Of course, he immediately averaged a double-double (10.0 rebounds, 15.4 points) in 32 minutes per game in his first full season with Phoenix.
Currently, he is an important asset to the Washington Wizards and impressed fans during last year's playoffs, when he averaged 13 points, 9.9 rebounds and 1.3 blocks per game.
No. 7: Matt Barnes
Orlando Stats: 2009-10, 81 G, 58 GS, 25.9 MPG, 8.8 PPG, 5.5 REB, 48.7 FG%
Matt Barnes was an efficient player for the Orlando Magic. His success rate from two-point territory was the second-highest of the team with 58.6 percent. The only player ranked before him was none other than Dwight Howard.
Despite that, Barnes never received the deserved recognition, because he was overshadowed by Rashard Lewis, Vince Carter and the aforementioned Howard. They all had already created a name for themselves, had better numbers and were in the spotlight for a team ending the regular season with the NBA's second-best record for the 2009-10 season.
What's more, Barnes had to fight for the starting spot with Mickael Pietrus, which resulted in neither ever really receiving full appreciation for their efforts.
Barnes now is a Los Angeles Clipper and had an average of 9.9 points, 4.6 rebounds and two assists in 63 games last season.
No. 6: Tyronn Lue
Orlando Stats: 2003-04, 2008-09, 90 G, 69 GS, 27.3 MPG, 9.3 PPG, 3.7 AST, 38.1 3P%
If you aren't a longtime Orlando fan, you are excused for not remembering Tyronn Lue who had two stints with the Magic. His first season with the team was in 2003-04, as a 26-year-old. He averaged 10.5 points and 4.2 assists in 30.7 minutes per game and shot 38.3 percent from beyond the arc.
His lack of size caused troubles, especially on the defensive end.
On offense, the 6'0" guard was decent but didn't draw too much attention from media and fans. After all, he shared the floor with Tracy McGrady, who often was a one-man show on a team void of other star players.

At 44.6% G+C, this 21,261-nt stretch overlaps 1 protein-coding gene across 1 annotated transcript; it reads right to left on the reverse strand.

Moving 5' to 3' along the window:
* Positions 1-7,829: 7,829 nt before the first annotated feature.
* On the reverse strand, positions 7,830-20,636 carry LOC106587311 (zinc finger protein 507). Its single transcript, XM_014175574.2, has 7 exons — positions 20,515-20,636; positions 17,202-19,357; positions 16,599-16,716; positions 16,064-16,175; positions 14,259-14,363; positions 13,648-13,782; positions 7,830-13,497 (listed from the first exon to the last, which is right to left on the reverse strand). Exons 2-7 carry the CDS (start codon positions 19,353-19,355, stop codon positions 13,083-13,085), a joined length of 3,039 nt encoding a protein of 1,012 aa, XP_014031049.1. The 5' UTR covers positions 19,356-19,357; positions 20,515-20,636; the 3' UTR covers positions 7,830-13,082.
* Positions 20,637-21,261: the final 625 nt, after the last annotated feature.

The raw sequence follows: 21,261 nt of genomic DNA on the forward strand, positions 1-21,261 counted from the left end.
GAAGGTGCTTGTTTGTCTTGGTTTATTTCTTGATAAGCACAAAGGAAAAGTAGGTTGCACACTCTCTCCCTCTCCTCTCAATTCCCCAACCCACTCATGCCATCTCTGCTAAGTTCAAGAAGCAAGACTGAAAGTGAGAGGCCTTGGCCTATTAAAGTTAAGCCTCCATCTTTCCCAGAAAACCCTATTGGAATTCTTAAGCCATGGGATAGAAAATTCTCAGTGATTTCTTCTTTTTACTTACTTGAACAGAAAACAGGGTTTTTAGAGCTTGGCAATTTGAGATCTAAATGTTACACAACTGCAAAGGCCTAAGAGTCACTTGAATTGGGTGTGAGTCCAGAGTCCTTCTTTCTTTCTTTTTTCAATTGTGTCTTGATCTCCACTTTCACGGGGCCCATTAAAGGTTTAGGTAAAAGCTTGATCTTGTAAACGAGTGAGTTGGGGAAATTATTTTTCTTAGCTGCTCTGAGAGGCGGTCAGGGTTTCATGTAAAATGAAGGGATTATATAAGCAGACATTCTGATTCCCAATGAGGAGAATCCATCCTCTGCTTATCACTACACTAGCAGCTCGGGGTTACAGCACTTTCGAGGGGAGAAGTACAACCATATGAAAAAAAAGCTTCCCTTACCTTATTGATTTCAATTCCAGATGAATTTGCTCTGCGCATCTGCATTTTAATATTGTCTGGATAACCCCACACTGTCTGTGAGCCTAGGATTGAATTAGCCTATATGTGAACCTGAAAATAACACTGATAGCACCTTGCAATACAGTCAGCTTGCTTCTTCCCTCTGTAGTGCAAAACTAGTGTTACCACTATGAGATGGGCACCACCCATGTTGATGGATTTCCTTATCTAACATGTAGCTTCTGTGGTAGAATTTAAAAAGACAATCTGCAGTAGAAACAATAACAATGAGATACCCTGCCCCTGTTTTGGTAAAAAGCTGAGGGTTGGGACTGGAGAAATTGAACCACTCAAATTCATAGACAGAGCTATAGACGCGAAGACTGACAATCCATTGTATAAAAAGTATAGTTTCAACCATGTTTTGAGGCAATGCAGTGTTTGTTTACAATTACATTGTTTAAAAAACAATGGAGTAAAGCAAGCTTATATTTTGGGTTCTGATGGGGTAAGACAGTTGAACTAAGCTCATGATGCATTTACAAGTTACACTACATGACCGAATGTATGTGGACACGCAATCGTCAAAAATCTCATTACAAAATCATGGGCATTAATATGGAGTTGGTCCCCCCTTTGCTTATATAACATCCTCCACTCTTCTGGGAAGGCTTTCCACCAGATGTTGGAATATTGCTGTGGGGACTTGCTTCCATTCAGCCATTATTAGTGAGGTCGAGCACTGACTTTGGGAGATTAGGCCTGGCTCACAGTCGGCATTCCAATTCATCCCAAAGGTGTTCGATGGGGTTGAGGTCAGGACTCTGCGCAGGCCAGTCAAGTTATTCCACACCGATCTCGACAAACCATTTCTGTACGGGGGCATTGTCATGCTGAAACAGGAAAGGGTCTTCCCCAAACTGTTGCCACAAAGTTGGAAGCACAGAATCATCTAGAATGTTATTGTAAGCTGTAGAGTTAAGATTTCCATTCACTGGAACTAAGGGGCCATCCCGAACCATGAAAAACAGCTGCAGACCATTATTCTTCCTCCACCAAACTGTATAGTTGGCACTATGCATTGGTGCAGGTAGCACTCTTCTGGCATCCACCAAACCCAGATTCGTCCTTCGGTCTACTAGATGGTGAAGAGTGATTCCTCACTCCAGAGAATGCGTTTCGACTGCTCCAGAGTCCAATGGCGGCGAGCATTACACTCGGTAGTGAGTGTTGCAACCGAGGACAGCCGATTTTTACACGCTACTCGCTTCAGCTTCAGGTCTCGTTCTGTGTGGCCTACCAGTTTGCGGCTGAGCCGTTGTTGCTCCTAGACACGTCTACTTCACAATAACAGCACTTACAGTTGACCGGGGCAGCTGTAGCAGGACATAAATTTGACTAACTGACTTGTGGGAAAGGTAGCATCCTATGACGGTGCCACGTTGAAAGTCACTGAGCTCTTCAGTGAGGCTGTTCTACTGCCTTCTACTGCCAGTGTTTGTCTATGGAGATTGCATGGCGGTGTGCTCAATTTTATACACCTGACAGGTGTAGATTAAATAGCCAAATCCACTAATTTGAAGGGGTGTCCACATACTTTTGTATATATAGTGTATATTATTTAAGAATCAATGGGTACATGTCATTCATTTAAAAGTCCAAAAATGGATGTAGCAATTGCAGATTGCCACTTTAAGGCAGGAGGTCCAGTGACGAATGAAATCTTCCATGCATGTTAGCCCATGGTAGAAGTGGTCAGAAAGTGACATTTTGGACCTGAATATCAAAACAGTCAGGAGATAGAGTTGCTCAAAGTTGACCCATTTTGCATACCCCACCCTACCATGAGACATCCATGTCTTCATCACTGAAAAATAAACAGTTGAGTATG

Lue's shooting and passing skills may not have been outstanding, but they were solid and ensured he would get the job done.
The veteran's second term in Florida came when the 31-year-old was acquired midseason by trade from the Milwaukee Bucks. Lue averaged three points per game in 9.2 minutes during 14 appearances for Orlando.
He retired after the 2008-09 campaign.
No. 5: Kyle O'Quinn
Orlando Stats: 2012-14, 126 G, 24 GS, 14.5 MPG, 5.2 PPG, 4.5 REB, 0.9 BLK
Simply looking at the above stats, there is hardly a chance that Kyle O'Quinn could be underrated. His production for the Orlando Magic in his first two seasons seems minimal at best.
However, consider his stats per 36 minutes: 13 points, 11.3 rebounds and 2.2 blocks.
Also, keep in mind he played for a team characterized by tough perimeter defense but a soft core. His importance for this franchise in the upcoming seasons cannot be overstated. Together with Dewayne Dedmon, O'Quinn could improve Orlando's interior defense considerably for many years to come.
The 6'10" big man can play center and power forward and already has to be considered a steal for the Magic, who acquired him with pick No. 49 in the 2012 NBA draft.
No. 4: Trevor Ariza
Orlando Stats: 2005-08, 89 G, 7 GS, 18.9 MPG, 7.2 PPG, 4 REB
Trevor Ariza played 89 games for the Orlando Magic due to frequent injuries as well as the fact that he spent only one full season in Florida. This was also one of the reasons why he couldn't get into a flow with the team.
Then 20 years old, Ariza was still raw but showed potential.
Unfortunately for him, he was the third option behind Hedo Turkoglu and Grant Hill for most of his time as a Magic player. That led to head coach Brian Hill in 2006-07 to frequently use Ariza at shooting guard, a position at which the 6'8" small forward never really seemed to be comfortable.
Ever after his trade to the Los Angeles Lakers, he has predominantly played at the 3 and rewarded his teams with increased production. It also helped that he developed a consistent jump shot from downtown and considerably improved his free-throw shooting.
During his days in Orlando, very few people thought the former No. 43 pick would develop into the solid player he is today.
In 2013-14, Ariza played for the Washington Wizards and averaged 14.4 points and 6.2 rebounds, while shooting 40.7 percent from the three-point line—all personal bests. He was signed by the Houston Rockets to a four-year, $32 million deal during the offseason.